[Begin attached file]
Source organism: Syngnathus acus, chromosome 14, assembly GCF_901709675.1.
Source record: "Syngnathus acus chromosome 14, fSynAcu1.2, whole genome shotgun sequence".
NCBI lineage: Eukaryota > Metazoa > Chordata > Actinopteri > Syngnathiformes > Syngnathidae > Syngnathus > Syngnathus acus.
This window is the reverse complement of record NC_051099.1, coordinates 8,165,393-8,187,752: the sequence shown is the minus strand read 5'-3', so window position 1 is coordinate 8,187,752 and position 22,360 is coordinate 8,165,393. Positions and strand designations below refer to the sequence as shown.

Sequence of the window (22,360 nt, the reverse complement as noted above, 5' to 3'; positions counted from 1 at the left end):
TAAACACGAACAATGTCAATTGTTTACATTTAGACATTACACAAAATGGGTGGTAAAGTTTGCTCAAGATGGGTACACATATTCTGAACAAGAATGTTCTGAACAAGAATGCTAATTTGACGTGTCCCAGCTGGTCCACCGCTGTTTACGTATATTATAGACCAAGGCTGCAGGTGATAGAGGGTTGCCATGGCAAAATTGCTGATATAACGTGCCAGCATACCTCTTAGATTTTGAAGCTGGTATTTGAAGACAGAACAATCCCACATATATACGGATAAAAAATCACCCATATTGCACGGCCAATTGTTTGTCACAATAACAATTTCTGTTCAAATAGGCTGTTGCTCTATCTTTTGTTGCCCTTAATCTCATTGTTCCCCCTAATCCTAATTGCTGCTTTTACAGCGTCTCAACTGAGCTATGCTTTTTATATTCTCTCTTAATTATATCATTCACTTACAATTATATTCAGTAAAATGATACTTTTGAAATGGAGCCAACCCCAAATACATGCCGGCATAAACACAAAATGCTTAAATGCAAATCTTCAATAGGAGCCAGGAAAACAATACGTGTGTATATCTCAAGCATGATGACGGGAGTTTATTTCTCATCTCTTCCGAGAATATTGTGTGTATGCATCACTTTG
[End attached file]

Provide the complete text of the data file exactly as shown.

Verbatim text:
Source organism: Syngnathus acus, chromosome 14, assembly GCF_901709675.1.
Source record: "Syngnathus acus chromosome 14, fSynAcu1.2, whole genome shotgun sequence".
NCBI lineage: Eukaryota > Metazoa > Chordata > Actinopteri > Syngnathiformes > Syngnathidae > Syngnathus > Syngnathus acus.
This window is the reverse complement of record NC_051099.1, coordinates 8,165,393-8,187,752: the sequence shown is the minus strand read 5'-3', so window position 1 is coordinate 8,187,752 and position 22,360 is coordinate 8,165,393. Positions and strand designations below refer to the sequence as shown.

Sequence of the window (22,360 nt, the reverse complement as noted above, 5' to 3'; positions counted from 1 at the left end):
TAAACACGAACAATGTCAATTGTTTACATTTAGACATTACACAAAATGGGTGGTAAAGTTTGCTCAAGATGGGTACACATATTCTGAACAAGAATGTTCTGAACAAGAATGCTAATTTGACGTGTCCCAGCTGGTCCACCGCTGTTTACGTATATTATAGACCAAGGCTGCAGGTGATAGAGGGTTGCCATGGCAAAATTGCTGATATAACGTGCCAGCATACCTCTTAGATTTTGAAGCTGGTATTTGAAGACAGAACAATCCCACATATATACGGATAAAAAATCACCCATATTGCACGGCCAATTGTTTGTCACAATAACAATTTCTGTTCAAATAGGCTGTTGCTCTATCTTTTGTTGCCCTTAATCTCATTGTTCCCCCTAATCCTAATTGCTGCTTTTACAGCGTCTCAACTGAGCTATGCTTTTTATATTCTCTCTTAATTATATCATTCACTTACAATTATATTCAGTAAAATGATACTTTTGAAATGGAGCCAACCCCAAATACATGCCGGCATAAACACAAAATGCTTAAATGCAAATCTTCAATAGGAGCCAGGAAAACAATACGTGTGTATATCTCAAGCATGATGACGGGAGTTTATTTCTCATCTCTTCCGAGAATATTGTGTGTATGCATCACTTTG